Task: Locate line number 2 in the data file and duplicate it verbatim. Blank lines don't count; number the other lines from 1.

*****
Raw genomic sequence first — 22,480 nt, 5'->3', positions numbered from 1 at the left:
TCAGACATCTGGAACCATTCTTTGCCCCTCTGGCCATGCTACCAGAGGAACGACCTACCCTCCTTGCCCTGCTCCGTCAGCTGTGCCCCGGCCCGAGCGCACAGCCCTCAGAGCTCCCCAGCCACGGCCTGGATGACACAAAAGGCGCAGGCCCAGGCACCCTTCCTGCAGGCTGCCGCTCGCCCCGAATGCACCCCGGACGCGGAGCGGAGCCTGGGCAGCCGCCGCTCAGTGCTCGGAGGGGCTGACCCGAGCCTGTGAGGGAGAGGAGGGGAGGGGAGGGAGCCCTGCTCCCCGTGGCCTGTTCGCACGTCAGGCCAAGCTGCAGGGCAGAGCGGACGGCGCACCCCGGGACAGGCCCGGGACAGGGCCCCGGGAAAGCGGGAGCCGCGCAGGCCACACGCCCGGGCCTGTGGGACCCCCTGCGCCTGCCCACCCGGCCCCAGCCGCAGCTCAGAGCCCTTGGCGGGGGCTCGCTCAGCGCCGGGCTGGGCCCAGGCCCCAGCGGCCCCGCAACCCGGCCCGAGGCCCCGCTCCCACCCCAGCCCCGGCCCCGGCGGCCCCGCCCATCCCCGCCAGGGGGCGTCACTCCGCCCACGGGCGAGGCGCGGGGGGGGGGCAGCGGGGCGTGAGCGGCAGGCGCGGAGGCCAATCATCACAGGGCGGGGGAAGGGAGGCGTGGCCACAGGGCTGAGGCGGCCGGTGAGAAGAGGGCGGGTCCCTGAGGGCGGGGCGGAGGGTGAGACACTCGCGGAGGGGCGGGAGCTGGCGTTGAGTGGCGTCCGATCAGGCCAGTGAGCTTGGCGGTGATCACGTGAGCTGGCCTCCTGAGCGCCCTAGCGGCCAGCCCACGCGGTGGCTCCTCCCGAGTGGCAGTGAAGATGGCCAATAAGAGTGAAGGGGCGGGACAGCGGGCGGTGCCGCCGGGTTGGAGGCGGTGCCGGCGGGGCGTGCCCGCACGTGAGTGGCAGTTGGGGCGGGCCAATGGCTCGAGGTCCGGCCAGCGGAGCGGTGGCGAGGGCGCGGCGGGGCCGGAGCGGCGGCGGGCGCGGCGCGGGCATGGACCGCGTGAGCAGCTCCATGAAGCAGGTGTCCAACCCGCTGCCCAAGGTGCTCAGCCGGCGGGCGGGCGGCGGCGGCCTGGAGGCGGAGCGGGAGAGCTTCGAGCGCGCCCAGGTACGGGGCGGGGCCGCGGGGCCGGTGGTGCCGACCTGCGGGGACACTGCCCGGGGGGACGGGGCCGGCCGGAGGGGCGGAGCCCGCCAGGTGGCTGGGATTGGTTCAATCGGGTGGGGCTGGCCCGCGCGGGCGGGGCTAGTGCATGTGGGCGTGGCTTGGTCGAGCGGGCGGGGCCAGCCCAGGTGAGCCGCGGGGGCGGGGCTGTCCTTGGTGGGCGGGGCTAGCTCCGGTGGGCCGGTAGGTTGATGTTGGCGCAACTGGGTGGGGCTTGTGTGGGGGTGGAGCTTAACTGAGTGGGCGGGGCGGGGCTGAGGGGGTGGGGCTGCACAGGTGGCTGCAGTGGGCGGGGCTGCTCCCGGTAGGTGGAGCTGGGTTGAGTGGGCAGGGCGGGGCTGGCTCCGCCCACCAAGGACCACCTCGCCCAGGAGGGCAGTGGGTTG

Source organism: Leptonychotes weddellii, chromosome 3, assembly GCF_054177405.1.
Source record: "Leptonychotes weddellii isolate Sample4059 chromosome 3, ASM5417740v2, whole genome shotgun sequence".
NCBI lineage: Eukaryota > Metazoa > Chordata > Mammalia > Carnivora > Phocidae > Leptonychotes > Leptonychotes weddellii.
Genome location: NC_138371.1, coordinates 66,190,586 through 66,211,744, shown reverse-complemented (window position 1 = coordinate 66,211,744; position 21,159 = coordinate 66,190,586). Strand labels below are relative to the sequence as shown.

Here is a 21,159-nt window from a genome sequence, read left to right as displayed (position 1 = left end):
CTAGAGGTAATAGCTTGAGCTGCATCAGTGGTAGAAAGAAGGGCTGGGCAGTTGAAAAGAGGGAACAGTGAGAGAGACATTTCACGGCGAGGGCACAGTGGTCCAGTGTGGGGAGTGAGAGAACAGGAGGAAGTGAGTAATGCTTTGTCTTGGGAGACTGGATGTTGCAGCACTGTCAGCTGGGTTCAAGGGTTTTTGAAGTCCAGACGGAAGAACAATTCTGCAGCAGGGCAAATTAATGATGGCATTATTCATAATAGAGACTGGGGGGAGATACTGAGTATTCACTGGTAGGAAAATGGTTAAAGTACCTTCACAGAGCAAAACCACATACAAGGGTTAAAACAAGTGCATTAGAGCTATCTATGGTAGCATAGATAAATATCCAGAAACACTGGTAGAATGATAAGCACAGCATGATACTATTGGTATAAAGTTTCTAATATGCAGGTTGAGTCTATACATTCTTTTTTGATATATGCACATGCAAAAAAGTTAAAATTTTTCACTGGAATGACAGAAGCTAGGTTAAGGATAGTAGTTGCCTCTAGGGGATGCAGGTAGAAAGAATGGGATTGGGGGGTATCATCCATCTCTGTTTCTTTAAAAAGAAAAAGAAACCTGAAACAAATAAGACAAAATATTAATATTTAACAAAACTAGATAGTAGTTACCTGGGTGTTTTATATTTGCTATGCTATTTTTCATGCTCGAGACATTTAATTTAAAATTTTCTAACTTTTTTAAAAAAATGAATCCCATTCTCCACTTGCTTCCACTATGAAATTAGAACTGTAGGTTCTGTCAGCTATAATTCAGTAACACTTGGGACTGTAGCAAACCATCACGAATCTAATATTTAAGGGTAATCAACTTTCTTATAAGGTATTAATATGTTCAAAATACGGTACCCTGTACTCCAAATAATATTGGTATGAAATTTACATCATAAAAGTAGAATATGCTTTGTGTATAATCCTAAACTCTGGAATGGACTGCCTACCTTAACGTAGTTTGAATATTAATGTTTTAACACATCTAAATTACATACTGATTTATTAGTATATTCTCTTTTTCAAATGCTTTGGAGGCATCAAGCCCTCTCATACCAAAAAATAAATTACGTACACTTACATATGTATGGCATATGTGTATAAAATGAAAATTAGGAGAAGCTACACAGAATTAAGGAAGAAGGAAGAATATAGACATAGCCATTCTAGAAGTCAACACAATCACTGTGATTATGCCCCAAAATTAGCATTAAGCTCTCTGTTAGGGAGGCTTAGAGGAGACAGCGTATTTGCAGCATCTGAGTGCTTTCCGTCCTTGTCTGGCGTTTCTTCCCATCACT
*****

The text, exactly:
TCAGACATCTGGAACCATTCTTTGCCCCTCTGGCCATGCTACCAGAGGAACGACCTACCCTCCTTGCCCTGCTCCGTCAGCTGTGCCCCGGCCCGAGCGCACAGCCCTCAGAGCTCCCCAGCCACGGCCTGGATGACACAAAAGGCGCAGGCCCAGGCACCCTTCCTGCAGGCTGCCGCTCGCCCCGAATGCACCCCGGACGCGGAGCGGAGCCTGGGCAGCCGCCGCTCAGTGCTCGGAGGGGCTGACCCGAGCCTGTGAGGGAGAGGAGGGGAGGGGAGGGAGCCCTGCTCCCCGTGGCCTGTTCGCACGTCAGGCCAAGCTGCAGGGCAGAGCGGACGGCGCACCCCGGGACAGGCCCGGGACAGGGCCCCGGGAAAGCGGGAGCCGCGCAGGCCACACGCCCGGGCCTGTGGGACCCCCTGCGCCTGCCCACCCGGCCCCAGCCGCAGCTCAGAGCCCTTGGCGGGGGCTCGCTCAGCGCCGGGCTGGGCCCAGGCCCCAGCGGCCCCGCAACCCGGCCCGAGGCCCCGCTCCCACCCCAGCCCCGGCCCCGGCGGCCCCGCCCATCCCCGCCAGGGGGCGTCACTCCGCCCACGGGCGAGGCGCGGGGGGGGGGCAGCGGGGCGTGAGCGGCAGGCGCGGAGGCCAATCATCACAGGGCGGGGGAAGGGAGGCGTGGCCACAGGGCTGAGGCGGCCGGTGAGAAGAGGGCGGGTCCCTGAGGGCGGGGCGGAGGGTGAGACACTCGCGGAGGGGCGGGAGCTGGCGTTGAGTGGCGTCCGATCAGGCCAGTGAGCTTGGCGGTGATCACGTGAGCTGGCCTCCTGAGCGCCCTAGCGGCCAGCCCACGCGGTGGCTCCTCCCGAGTGGCAGTGAAGATGGCCAATAAGAGTGAAGGGGCGGGACAGCGGGCGGTGCCGCCGGGTTGGAGGCGGTGCCGGCGGGGCGTGCCCGCACGTGAGTGGCAGTTGGGGCGGGCCAATGGCTCGAGGTCCGGCCAGCGGAGCGGTGGCGAGGGCGCGGCGGGGCCGGAGCGGCGGCGGGCGCGGCGCGGGCATGGACCGCGTGAGCAGCTCCATGAAGCAGGTGTCCAACCCGCTGCCCAAGGTGCTCAGCCGGCGGGCGGGCGGCGGCGGCCTGGAGGCGGAGCGGGAGAGCTTCGAGCGCGCCCAGGTACGGGGCGGGGCCGCGGGGCCGGTGGTGCCGACCTGCGGGGACACTGCCCGGGGGGACGGGGCCGGCCGGAGGGGCGGAGCCCGCCAGGTGGCTGGGATTGGTTCAATCGGGTGGGGCTGGCCCGCGCGGGCGGGGCTAGTGCATGTGGGCGTGGCTTGGTCGAGCGGGCGGGGCCAGCCCAGGTGAGCCGCGGGGGCGGGGCTGTCCTTGGTGGGCGGGGCTAGCTCCGGTGGGCCGGTAGGTTGATGTTGGCGCAACTGGGTGGGGCTTGTGTGGGGGTGGAGCTTAACTGAGTGGGCGGGGCGGGGCTGAGGGGGTGGGGCTGCACAGGTGGCTGCAGTGGGCGGGGCTGCTCCCGGTAGGTGGAGCTGGGTTGAGTGGGCAGGGCGGGGCTGGCTCCGCCCACCAAGGACCACCTCGCCCAGGAGGGCAGTGGGTTG